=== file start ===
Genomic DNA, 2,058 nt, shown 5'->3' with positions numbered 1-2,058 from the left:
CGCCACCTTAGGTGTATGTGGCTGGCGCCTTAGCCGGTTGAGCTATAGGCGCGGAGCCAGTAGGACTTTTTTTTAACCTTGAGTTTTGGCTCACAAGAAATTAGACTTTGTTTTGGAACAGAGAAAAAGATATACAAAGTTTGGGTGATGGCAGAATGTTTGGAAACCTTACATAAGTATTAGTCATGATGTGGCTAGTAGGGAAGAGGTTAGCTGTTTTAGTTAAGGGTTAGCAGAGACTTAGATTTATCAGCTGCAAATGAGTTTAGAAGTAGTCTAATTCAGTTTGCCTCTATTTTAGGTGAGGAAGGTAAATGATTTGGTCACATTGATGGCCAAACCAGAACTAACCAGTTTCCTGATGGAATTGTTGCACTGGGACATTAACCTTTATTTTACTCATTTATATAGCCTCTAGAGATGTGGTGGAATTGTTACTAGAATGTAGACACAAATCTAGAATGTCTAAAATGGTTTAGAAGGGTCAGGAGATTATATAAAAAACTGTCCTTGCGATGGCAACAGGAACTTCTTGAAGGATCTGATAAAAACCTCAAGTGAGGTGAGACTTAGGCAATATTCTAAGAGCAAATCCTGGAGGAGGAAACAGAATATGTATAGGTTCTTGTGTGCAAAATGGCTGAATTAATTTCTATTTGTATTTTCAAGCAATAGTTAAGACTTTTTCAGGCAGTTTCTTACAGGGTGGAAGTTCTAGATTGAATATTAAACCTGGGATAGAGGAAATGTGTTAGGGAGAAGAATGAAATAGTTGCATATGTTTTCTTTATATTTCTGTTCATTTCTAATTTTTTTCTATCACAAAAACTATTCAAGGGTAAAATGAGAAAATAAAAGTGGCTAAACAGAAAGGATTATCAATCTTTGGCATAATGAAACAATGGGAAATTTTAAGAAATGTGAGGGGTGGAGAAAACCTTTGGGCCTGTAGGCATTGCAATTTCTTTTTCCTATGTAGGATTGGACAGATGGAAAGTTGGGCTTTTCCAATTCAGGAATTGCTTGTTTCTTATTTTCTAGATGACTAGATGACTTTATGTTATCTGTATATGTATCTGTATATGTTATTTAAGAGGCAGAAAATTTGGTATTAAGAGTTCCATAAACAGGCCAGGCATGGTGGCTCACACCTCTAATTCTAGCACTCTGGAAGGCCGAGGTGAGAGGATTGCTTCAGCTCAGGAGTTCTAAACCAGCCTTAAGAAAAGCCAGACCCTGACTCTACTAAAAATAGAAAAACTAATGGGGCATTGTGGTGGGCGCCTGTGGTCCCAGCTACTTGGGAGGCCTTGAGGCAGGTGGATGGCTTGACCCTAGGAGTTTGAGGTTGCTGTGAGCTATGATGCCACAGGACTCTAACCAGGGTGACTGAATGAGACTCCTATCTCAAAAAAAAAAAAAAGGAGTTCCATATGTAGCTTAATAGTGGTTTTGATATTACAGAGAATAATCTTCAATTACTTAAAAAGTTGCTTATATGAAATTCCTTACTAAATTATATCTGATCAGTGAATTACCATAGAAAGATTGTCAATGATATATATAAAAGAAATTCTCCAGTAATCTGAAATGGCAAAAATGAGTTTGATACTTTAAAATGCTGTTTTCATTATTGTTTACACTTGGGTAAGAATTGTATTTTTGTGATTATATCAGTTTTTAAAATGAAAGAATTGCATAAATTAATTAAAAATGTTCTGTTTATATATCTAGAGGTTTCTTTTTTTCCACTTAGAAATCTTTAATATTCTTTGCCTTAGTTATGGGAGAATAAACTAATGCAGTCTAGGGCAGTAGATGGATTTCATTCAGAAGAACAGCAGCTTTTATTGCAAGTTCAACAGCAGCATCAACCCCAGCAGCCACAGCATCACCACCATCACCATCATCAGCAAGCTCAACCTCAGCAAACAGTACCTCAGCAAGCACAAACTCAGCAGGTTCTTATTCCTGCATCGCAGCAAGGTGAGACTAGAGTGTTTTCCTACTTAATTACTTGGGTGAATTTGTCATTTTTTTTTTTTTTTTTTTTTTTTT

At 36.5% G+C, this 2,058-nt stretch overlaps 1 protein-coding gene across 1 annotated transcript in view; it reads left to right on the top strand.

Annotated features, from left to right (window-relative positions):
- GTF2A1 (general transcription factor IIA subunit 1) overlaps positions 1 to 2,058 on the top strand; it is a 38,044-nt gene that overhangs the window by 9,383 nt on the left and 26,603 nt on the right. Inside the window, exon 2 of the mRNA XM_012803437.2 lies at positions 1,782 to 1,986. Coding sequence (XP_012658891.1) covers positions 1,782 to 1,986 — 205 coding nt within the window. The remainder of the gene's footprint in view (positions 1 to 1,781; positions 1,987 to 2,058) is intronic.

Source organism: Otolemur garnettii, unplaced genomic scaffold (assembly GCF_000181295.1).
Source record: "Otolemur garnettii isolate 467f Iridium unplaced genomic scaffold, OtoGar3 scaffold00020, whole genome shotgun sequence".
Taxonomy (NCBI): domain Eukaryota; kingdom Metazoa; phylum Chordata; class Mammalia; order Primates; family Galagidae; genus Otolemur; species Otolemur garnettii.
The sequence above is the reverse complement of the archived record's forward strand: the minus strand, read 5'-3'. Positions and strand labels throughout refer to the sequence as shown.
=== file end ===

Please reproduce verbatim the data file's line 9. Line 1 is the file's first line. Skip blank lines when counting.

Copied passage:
The sequence above is the reverse complement of the archived record's forward strand: the minus strand, read 5'-3'. Positions and strand labels throughout refer to the sequence as shown.